The announcement comes as a wave of sexual misconduct allegations roils the statehouse, leading two assemblymen to resign and a state senator to take a leave of absence. Since October, when nearly 150 women signed an open letter complaining that California politics is rife with a pervasive culture of harassment, reporters have been requesting documents held by the Legislature about its investigations into workplace complaints.
The Legislature initially refused to release such information, arguing that the law does not require disclosing it. But the law does not forbid the Legislature from releasing the records, a case I made in letters to legislative leaders in November. Transparency about substantiated cases of abuse, I wrote, is in the public interest.
Taking a different tone from his counterpart in the state Senate, Assembly Speaker Anthony Rendon on Wednesday would not yet commit to releasing information reporters requested about sexual harassment investigations held by his house.
“We are formulating a response to your letter,” Rendon said when I asked him during a meeting with reporters if he would release records I and other reporters had requested about harassment investigations.
“Our attorneys are trying to figure out how we make sure there is proper transparency. And also that we are abiding by our HR protections,” Rendon said, adding that the issue will be examined by a newly formed committee of senators and assembly members looking at the Capitol’s response to sexual harassment complaints.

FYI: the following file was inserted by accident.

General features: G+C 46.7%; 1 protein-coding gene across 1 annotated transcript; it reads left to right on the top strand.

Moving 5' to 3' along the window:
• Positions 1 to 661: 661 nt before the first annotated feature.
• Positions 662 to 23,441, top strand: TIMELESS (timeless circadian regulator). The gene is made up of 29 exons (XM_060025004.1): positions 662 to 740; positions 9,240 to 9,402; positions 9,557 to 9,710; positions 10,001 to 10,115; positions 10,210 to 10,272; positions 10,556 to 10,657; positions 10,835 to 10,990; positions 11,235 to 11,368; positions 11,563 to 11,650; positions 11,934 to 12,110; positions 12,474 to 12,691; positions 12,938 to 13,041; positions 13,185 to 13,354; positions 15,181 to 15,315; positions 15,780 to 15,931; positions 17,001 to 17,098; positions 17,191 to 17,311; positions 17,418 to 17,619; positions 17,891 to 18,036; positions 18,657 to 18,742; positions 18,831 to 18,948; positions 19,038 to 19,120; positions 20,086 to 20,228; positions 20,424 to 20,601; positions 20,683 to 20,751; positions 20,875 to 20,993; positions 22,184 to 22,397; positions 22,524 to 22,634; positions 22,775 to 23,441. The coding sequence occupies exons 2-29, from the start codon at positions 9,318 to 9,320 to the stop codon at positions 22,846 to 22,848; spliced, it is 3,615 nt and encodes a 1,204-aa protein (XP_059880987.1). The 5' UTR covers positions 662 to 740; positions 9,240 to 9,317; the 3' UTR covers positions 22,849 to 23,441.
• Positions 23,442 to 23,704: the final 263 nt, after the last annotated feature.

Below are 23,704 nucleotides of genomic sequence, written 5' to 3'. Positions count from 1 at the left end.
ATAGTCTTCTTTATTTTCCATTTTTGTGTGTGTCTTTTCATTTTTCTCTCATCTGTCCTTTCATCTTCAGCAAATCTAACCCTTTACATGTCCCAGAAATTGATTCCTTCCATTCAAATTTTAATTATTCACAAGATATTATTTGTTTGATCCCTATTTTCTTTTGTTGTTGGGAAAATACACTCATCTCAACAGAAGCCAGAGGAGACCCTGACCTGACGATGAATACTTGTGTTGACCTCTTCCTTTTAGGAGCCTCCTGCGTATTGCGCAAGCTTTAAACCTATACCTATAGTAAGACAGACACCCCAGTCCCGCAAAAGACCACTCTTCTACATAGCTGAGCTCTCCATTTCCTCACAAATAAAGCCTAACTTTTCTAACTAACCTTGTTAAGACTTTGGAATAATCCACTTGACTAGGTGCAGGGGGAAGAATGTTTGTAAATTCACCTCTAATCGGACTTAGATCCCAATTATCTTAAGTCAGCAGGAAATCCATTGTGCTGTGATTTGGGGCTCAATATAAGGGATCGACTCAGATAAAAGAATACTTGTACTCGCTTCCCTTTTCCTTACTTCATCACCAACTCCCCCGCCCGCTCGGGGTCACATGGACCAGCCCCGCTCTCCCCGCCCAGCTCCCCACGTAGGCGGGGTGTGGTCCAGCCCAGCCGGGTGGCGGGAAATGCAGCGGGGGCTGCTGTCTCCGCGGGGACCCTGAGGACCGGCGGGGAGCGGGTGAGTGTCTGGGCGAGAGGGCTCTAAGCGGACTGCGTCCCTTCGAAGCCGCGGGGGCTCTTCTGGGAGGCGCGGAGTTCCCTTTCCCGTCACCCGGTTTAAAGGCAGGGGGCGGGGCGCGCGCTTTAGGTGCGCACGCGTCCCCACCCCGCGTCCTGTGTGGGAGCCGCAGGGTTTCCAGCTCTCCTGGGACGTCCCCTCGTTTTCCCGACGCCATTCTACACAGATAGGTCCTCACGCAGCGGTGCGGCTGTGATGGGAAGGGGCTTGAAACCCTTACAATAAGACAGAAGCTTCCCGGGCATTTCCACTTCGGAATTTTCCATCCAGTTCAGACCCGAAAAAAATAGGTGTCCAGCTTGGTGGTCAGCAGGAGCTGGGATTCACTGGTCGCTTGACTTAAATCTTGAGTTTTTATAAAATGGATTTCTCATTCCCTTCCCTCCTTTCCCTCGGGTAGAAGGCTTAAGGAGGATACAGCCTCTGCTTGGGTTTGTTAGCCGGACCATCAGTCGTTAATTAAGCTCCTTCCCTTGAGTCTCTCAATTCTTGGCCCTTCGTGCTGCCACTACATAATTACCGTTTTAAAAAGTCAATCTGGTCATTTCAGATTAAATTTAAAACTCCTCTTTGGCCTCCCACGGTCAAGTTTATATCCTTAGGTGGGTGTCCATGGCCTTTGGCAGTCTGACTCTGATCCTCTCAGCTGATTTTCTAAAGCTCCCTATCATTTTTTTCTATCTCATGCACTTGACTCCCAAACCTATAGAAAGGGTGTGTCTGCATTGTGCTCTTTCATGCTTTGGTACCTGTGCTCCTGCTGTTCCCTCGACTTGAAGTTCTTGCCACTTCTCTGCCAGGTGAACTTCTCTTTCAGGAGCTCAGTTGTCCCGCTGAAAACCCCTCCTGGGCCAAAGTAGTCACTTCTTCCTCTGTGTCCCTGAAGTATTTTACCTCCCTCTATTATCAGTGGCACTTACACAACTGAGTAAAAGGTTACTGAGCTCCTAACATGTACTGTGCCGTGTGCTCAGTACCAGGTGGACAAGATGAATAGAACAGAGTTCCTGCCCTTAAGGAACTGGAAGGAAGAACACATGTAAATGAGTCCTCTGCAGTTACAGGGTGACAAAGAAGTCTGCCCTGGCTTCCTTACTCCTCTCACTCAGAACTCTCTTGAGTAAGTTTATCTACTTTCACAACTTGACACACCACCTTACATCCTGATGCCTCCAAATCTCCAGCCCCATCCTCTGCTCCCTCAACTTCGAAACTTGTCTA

On Nov. 27, I sent letters to Rendon and Senate leader Kevin de León, both Democrats from Los Angeles, requesting records on a narrow set of harassment complaints: those that had been investigated and determined to be substantiated.
The public has access to similar information from other government agencies such as city councils under the California Public Records Act. But the Legislature exempted itself from that law, instead writing its own open records act that does not require it to release investigations.
The discrepancy is under new scrutiny as allegations of sexual harassment rock the California Capitol. Two legislators—Assemblymen Raul Bocanegra and Matt Dababneh—resigned at the end of 2017 following accusations that they had harassed or assaulted women. A third legislator, Sen. Tony Mendoza, announced Wednesday he is taking a leave of absence while harassment allegations against him are investigated. The legislators have disputed the allegations.
All of that comes after nearly 150 women signed onto a letter in October complaining of what they called the Capitol’s pervasive culture of sexual harassment.
On Dec. 14, Senate leader de León said he would “break away with the tradition in this institution” and release information reporters had requested on the Legislature’s investigations of sexual harassment complaints. He pledged to release the records within 30 days.